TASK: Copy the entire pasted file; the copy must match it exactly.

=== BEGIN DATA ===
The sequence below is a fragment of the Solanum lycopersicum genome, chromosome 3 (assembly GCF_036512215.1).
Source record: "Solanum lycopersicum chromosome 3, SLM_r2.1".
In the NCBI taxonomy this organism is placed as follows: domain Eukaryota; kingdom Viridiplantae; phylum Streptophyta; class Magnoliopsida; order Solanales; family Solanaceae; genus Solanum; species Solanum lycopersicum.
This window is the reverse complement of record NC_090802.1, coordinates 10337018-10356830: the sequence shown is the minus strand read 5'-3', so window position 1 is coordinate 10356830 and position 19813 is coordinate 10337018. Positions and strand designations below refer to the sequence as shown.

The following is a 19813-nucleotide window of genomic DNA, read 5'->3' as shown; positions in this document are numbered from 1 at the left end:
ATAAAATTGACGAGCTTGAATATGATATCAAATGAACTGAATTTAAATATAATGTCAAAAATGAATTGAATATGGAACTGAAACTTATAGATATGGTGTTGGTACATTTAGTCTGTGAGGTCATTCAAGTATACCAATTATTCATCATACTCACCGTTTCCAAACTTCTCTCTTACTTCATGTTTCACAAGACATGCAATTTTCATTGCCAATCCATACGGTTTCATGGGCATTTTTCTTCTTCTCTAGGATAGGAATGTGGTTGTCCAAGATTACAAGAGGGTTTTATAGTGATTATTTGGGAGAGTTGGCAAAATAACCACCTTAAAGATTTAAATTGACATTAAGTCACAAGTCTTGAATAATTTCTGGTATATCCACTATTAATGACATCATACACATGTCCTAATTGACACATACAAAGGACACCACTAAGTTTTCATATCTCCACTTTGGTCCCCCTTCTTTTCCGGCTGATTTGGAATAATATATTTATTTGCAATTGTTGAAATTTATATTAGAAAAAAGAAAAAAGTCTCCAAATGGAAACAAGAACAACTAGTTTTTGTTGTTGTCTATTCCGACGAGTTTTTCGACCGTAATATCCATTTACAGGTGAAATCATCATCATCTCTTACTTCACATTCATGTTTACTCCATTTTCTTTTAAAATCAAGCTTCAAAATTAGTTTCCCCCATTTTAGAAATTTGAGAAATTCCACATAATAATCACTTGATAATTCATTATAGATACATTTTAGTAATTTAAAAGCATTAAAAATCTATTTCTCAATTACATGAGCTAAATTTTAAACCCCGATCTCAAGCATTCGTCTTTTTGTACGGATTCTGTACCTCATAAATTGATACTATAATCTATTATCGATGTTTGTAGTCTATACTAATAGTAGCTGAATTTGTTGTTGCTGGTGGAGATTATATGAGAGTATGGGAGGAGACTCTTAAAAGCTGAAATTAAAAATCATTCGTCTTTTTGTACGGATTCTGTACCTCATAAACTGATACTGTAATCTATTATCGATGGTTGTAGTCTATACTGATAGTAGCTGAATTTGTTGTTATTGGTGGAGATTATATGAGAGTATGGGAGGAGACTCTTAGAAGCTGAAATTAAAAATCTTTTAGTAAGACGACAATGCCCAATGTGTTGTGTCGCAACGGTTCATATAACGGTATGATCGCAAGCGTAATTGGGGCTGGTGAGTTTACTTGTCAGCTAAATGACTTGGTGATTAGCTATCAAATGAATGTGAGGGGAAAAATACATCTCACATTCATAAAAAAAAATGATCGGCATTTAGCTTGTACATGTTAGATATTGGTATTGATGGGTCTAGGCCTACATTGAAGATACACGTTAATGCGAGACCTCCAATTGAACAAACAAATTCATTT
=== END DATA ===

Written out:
The sequence below is a fragment of the Solanum lycopersicum genome, chromosome 3 (assembly GCF_036512215.1).
Source record: "Solanum lycopersicum chromosome 3, SLM_r2.1".
In the NCBI taxonomy this organism is placed as follows: domain Eukaryota; kingdom Viridiplantae; phylum Streptophyta; class Magnoliopsida; order Solanales; family Solanaceae; genus Solanum; species Solanum lycopersicum.
This window is the reverse complement of record NC_090802.1, coordinates 10337018-10356830: the sequence shown is the minus strand read 5'-3', so window position 1 is coordinate 10356830 and position 19813 is coordinate 10337018. Positions and strand designations below refer to the sequence as shown.

The following is a 19813-nucleotide window of genomic DNA, read 5'->3' as shown; positions in this document are numbered from 1 at the left end:
ATAAAATTGACGAGCTTGAATATGATATCAAATGAACTGAATTTAAATATAATGTCAAAAATGAATTGAATATGGAACTGAAACTTATAGATATGGTGTTGGTACATTTAGTCTGTGAGGTCATTCAAGTATACCAATTATTCATCATACTCACCGTTTCCAAACTTCTCTCTTACTTCATGTTTCACAAGACATGCAATTTTCATTGCCAATCCATACGGTTTCATGGGCATTTTTCTTCTTCTCTAGGATAGGAATGTGGTTGTCCAAGATTACAAGAGGGTTTTATAGTGATTATTTGGGAGAGTTGGCAAAATAACCACCTTAAAGATTTAAATTGACATTAAGTCACAAGTCTTGAATAATTTCTGGTATATCCACTATTAATGACATCATACACATGTCCTAATTGACACATACAAAGGACACCACTAAGTTTTCATATCTCCACTTTGGTCCCCCTTCTTTTCCGGCTGATTTGGAATAATATATTTATTTGCAATTGTTGAAATTTATATTAGAAAAAAGAAAAAAGTCTCCAAATGGAAACAAGAACAACTAGTTTTTGTTGTTGTCTATTCCGACGAGTTTTTCGACCGTAATATCCATTTACAGGTGAAATCATCATCATCTCTTACTTCACATTCATGTTTACTCCATTTTCTTTTAAAATCAAGCTTCAAAATTAGTTTCCCCCATTTTAGAAATTTGAGAAATTCCACATAATAATCACTTGATAATTCATTATAGATACATTTTAGTAATTTAAAAGCATTAAAAATCTATTTCTCAATTACATGAGCTAAATTTTAAACCCCGATCTCAAGCATTCGTCTTTTTGTACGGATTCTGTACCTCATAAATTGATACTATAATCTATTATCGATGTTTGTAGTCTATACTAATAGTAGCTGAATTTGTTGTTGCTGGTGGAGATTATATGAGAGTATGGGAGGAGACTCTTAAAAGCTGAAATTAAAAATCATTCGTCTTTTTGTACGGATTCTGTACCTCATAAACTGATACTGTAATCTATTATCGATGGTTGTAGTCTATACTGATAGTAGCTGAATTTGTTGTTATTGGTGGAGATTATATGAGAGTATGGGAGGAGACTCTTAGAAGCTGAAATTAAAAATCTTTTAGTAAGACGACAATGCCCAATGTGTTGTGTCGCAACGGTTCATATAACGGTATGATCGCAAGCGTAATTGGGGCTGGTGAGTTTACTTGTCAGCTAAATGACTTGGTGATTAGCTATCAAATGAATGTGAGGGGAAAAATACATCTCACATTCATAAAAAAAAATGATCGGCATTTAGCTTGTACATGTTAGATATTGGTATTGATGGGTCTAGGCCTACATTGAAGATACACGTTAATGCGAGACCTCCAATTGAACAAACAAATTCATTT